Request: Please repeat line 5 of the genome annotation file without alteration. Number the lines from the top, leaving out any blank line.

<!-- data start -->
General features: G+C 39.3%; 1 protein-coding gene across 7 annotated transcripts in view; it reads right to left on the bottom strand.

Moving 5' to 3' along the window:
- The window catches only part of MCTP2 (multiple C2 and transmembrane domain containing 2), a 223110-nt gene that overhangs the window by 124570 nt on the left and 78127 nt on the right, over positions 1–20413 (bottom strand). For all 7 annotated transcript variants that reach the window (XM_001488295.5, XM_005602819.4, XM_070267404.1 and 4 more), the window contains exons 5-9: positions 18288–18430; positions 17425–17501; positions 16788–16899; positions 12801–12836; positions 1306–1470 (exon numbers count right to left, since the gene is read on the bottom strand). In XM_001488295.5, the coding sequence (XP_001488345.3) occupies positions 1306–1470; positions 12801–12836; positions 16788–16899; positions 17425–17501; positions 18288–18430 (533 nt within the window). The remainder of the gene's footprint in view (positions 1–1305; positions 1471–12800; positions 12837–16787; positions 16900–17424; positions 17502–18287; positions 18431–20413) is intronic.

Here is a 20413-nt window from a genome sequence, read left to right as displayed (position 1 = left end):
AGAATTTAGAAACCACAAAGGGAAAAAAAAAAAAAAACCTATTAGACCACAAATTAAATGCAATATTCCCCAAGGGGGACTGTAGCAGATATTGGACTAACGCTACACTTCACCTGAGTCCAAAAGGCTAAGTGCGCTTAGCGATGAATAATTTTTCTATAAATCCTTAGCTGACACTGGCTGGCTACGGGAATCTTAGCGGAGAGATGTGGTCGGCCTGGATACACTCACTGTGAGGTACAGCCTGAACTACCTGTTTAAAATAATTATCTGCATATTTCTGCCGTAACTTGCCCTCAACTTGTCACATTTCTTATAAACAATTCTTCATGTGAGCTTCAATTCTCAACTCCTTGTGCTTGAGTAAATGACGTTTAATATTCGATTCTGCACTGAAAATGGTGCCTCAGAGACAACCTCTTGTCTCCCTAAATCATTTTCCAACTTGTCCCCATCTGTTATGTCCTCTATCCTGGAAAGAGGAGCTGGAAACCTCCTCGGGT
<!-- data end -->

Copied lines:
AGAATTTAGAAACCACAAAGGGAAAAAAAAAAAAAAACCTATTAGACCACAAATTAAATGCAATATTCCCCAAGGGGGACTGTAGCAGATATTGGACTAACGCTACACTTCACCTGAGTCCAAAAGGCTAAGTGCGCTTAGCGATGAATAATTTTTCTATAAATCCTTAGCTGACACTGGCTGGCTACGGGAATCTTAGCGGAGAGATGTGGTCGGCCTGGATACACTCACTGTGAGGTACAGCCTGAACTACCTGTTTAAAATAATTATCTGCATATTTCTGCCGTAACTTGCCCTCAACTTGTCACATTTCTTATAAACAATTCTTCATGTGAGCTTCAATTCTCAACTCCTTGTGCTTGAGTAAATGACGTTTAATATTCGATTCTGCACTGAAAATGGTGCCTCAGAGACAACCTCTTGTCTCCCTAAATCATTTTCCAACTTGTCCCCATCTGTTATGTCCTCTATCCTGGAAAGAGGAGCTGGAAACCTCCTCGGGT